Sunday, March 29, 2009

Lydia the Tattooed Lady Revealed

This post originally appeared on my other blog, Lugubrious Drollery, June 18, 2008.

Image courtesy of the Yip Harburg Foundation

A lot of landmark events occurred in 1939. The New York World's Fair opened. Hitler invaded Poland. The movie The Wizard of Oz premiered, and the Marx Brothers movie At the Circus was released. Harold Arlen and lyricist E.Y. "Yip" Harburg wrote songs for both the Wizard of Oz and At the Circus. Groucho's performance of "Lydia the Tattooed Lady" is a classic.



As I pointed out in an earlier post about the song Cuban Pete, the internet is littered with inaccuracies. The World Wide Web abounds in multiple copies of a mistaken transcription of Groucho's introduction to "Lydia." What shows up in this transcription is:

My life was wrapped around the circus.
Her name was Lydia.
I met her at the World's Fair in 1900,
marked down from 1940.
Ah, Lydia.
She was the most glorious creature under the sun.
Guiess. Dubarry. Garbo.
Rolled into one.

If you watch the above clip from the movie, you'll see that when Groucho lists the three beauties that were all rolled into Lydia, the first one sounds like it rhymes with "vice". According to Nick Markovich, administrator/archivist of the Yip Harburg foundation, this was Thaïs, an Athenian courtesan who allegedly convinced Alexander the Great to burn the palace of Persepolis. Jules Massanet wrote an opera called Thaïs. The Scottish soprano Mary Garden made her American premiere in the title role. The other two women were Madame du Barry, mistress of Louis XV, and famed actress Greta Garbo. Interestingly, Yip Harburg also wrote lyrics for a song ("Salome") which was sung by Virginia O'Brien in the 1943 movie Du Barry Was a Lady.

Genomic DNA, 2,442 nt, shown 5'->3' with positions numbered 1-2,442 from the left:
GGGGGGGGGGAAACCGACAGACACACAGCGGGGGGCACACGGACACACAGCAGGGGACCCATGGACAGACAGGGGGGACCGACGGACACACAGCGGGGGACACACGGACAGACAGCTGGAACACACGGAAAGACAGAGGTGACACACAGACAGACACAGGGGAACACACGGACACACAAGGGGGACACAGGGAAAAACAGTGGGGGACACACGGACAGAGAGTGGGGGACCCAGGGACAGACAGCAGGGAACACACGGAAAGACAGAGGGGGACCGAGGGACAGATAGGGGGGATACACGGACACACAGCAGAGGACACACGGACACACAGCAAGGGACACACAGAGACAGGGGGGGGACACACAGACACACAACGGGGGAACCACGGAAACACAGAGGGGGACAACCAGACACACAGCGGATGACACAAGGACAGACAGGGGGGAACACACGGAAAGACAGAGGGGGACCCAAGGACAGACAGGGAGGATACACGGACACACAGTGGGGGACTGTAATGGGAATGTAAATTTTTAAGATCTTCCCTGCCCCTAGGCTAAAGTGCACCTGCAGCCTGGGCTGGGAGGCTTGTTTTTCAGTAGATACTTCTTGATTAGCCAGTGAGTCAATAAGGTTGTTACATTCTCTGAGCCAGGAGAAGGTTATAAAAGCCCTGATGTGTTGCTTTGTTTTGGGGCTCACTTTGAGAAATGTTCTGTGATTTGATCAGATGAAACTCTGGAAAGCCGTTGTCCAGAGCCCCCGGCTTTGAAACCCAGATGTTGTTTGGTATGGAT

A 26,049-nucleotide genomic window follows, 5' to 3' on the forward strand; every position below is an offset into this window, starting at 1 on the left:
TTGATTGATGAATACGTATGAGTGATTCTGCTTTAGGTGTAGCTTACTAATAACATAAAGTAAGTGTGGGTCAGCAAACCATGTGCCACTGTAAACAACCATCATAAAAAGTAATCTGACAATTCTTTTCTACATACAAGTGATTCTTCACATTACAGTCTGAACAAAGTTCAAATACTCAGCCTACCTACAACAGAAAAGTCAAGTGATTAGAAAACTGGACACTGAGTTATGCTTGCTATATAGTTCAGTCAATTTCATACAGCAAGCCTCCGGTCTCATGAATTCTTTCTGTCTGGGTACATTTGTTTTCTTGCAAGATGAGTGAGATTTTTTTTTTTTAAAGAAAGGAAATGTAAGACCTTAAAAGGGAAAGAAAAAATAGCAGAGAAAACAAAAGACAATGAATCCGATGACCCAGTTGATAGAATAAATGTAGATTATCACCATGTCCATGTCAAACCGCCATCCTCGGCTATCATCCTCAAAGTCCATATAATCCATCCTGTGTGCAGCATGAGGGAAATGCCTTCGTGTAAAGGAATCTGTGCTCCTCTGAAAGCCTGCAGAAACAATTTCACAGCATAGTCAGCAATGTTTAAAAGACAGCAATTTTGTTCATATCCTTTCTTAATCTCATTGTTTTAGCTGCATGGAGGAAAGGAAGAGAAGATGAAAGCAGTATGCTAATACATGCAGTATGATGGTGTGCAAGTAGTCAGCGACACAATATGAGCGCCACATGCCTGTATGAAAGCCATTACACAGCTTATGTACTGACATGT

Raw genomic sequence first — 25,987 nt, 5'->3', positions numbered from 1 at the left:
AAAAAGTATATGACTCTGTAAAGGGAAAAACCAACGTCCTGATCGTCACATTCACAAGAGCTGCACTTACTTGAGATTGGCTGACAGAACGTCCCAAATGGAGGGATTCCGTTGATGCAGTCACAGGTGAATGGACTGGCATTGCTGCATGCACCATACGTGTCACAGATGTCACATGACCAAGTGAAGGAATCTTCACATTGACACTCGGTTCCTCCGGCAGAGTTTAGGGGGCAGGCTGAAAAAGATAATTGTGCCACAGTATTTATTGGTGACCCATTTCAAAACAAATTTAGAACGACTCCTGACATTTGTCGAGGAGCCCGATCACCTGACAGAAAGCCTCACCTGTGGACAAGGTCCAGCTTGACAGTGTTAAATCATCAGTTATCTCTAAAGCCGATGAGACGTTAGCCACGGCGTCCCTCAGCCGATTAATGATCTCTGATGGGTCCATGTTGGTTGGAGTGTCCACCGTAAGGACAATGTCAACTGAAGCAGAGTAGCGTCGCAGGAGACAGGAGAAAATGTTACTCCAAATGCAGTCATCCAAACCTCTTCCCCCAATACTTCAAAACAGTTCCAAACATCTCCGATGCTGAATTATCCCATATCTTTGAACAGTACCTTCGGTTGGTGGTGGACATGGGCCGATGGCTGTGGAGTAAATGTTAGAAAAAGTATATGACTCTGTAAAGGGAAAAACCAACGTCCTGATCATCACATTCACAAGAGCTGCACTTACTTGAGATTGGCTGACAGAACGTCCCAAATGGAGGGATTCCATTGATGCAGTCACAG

Mary Garden as Thaïs


Madame du Barry


Greta Garbo

The joke about the World's Fairs in Groucho's intro refers to the Expositon Universelle in Paris in 1900, and the New York World's Fair, 1939-1940.

Exposition Universelle, Paris 1900

New York World's Fair, 1939

There are many historical and topical references in the song itself:

Battle of Waterloo - Napolean's final defeat by the Duke of Wellington


Wreck of the Hesperus - a poem by Longfellow, based on events that occurred during a blizzard off the east coast of the United States in 1839. In the poem, a sea captain's daughter is tied to the mast of a ship to keep her from being washed overboard during a storm, but both she and her father die.

Henry Wadsworth Longfellow

Kankakee - a town in Illinois


Paree - the one in France. You've heard of it--it's been in all the papers

Lisa Fonssagrives on the Eiffel Tower, Paris 1939. Photo by Erwin Blumenfeld

Washington Crossing the Delaware - the famous painting by Emanuel Leutze of the beginning of the surprise attack on the Hessians in Trenton, New Jersey, Decemeber 25, 1776


Andrew Jackson - colonel in the Tennessee militia in the War of 1812 and later President of the U.S.


mazurka - a Polish dance


Niagara - the Falls--you know, the big ones between New York and Canada


Alcatraz - the island in San Francisco Bay that used to be a prison


Buffalo Bill - William F. Cody, of Wild West Show fame